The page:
The District’s rates of childhood obesity, sexually transmitted disease and teen pregnancy are among the country’s highest. Periodic surveys have detailed student attitudes toward risky behavior, but officials said the annual test will fill gaps in their understanding of what young people know and why they might behave the way they do.
“It paints a fuller picture,” said Brian Pick, deputy chief of curriculum and instruction for D.C. Public Schools. “We don’t know as a system or as a city what knowledge kids have about these topics.”
A 2009 District study found that nearly half of the city’s chlamydia and gonorrhea diagnoses were among District residents 15 to 19 years old. Two-thirds of all diagnoses were among those younger than 24. Also, more than 3 percent of District residents older than 12 were living with HIV or AIDS in 2009, the report said.
The testing initiative combines two political and cultural flash points in American schools: sex education and standardized testing. Some parents said yesterday that they didn’t object to the idea out of hand but wanted to learn more about the details. One mother expressed concern about more classroom time being consumed by preparation for yet another test. It will be administered in April on the District of Columbia Comprehensive Assessment System (DC CAS), along with reading and math (grades 3 through 8 and 10), composition (4, 7, 10), science (grade 5) and biology (grade 10).
“Teaching to the test for health, too?” asked Nakisha Winston, head of the PTA at Langdon Education Campus in Northeast Washington.
Officials said that the test, which will also include questions on nutrition, mental health and drug use, is based on a provision of the Healthy Schools Act of 2010, which the D.C. Council passed to address health issues in the 75,000-student system.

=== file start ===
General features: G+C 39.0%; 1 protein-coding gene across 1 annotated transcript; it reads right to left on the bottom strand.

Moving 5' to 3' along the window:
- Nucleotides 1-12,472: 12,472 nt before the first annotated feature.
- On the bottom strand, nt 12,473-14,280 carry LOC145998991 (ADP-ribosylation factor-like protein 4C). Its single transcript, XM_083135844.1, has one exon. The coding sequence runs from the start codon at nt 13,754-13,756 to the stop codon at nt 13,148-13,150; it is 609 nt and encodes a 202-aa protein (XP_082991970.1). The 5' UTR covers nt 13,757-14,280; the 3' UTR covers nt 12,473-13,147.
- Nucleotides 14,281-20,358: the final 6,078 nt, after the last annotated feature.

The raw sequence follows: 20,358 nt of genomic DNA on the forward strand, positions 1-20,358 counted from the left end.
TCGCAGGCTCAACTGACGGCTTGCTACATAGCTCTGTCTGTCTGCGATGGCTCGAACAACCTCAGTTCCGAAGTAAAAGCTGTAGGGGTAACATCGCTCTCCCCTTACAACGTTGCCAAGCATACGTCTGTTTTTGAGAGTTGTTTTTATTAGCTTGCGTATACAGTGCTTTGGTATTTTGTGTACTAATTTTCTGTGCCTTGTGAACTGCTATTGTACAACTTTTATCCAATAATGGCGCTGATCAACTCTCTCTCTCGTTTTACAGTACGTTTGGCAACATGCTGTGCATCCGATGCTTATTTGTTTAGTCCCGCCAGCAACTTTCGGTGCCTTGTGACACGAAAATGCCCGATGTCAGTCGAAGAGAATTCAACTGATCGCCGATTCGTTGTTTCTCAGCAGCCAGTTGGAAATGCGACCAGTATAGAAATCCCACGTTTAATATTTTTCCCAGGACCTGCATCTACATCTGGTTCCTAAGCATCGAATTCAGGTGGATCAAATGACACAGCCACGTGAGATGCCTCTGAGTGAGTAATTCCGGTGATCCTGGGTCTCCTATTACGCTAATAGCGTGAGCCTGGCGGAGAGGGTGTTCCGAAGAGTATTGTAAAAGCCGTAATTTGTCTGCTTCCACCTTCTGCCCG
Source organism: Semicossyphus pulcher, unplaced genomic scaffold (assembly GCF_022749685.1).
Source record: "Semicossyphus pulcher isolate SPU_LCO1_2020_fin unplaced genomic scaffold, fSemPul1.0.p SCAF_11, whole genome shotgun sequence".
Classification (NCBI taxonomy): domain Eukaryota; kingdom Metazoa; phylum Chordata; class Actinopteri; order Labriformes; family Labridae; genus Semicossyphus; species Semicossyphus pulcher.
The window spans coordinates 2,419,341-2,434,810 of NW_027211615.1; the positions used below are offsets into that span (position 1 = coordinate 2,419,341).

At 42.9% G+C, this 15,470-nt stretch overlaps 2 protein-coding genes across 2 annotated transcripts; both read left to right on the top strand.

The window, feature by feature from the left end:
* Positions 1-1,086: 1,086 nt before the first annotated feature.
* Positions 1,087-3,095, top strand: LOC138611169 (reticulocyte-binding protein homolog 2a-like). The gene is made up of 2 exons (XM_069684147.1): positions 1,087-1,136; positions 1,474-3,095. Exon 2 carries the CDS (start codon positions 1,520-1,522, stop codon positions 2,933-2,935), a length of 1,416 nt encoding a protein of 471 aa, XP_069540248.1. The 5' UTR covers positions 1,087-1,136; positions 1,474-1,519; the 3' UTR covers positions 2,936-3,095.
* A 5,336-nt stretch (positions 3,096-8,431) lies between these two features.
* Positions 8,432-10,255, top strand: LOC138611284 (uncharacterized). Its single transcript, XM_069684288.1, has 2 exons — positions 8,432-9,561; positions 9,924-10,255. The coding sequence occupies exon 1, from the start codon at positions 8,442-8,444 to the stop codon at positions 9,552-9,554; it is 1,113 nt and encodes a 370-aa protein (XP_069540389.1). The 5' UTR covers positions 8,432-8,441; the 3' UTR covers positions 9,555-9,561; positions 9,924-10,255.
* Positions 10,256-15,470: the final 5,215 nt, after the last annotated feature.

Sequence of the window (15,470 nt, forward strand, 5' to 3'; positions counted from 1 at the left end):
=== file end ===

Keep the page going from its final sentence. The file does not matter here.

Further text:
But the legislation’s sponsor, council member Mary Cheh (D-Ward 3), said the law requires only that the District produce an annual report describing progress on student health concerns. It does not mandate creation of another standardized test.
“I had a much-less-rigid interpretation of the reporting idea,” said Cheh, adding that she doesn’t necessarily object to the test. “Maybe they think that’s the most efficient way to do it. Maybe they think it will be taken more seriously.”
The questions have been adapted by local educators from a group of sample questions devised by the Council of Chief State School Officers to improve the rigor of health education. Some states have also started drawing on the questions assembled by the school officers’ council.
According to the organization’s Web site, South Carolina is also field testing a statewide health-education assessment.
The test items have also been aligned to health education standards approved by the D.C. State Board of Education in 2008 to guide instruction on subjects such as STDs, HIV/AIDs, conflict resolution and respectful communication.
Adam Tenner, executive director of MetroTeenAIDS, a community health organization that helps with health education in D.C. schools, applauded the new test, citing the adage that “what gets measured gets done.”
But he said the effort needs to go deeper than that.
“We are not preparing teachers or students to get good, high-quality sex and reproductive education,” Tenner said. He cited his organization’s analysis of a new state report that shows that most health education programs in schools remain seriously deficient.
“We don’t need a test to tell us we’re coming up short,” Tenner said.
Some parents said Wednesday that the District needed to proceed cautiously.
“I know it’s very touchy subject, and we have to be very careful about how to present it,” said Mark Jones, a member of the D.C. State School Board who represents Ward 5 and is a parent of two public school children. But he added: “I don’t think our children understand enough on STDs and high-risk behavior, especially in the African American community. We need to know more.”
Winston said she would be comfortable if the test hewed strictly to questions of fact and did not veer into issues of morality that are more appropriately sorted out at home.
“I can see different parents having different values on different things,” she said.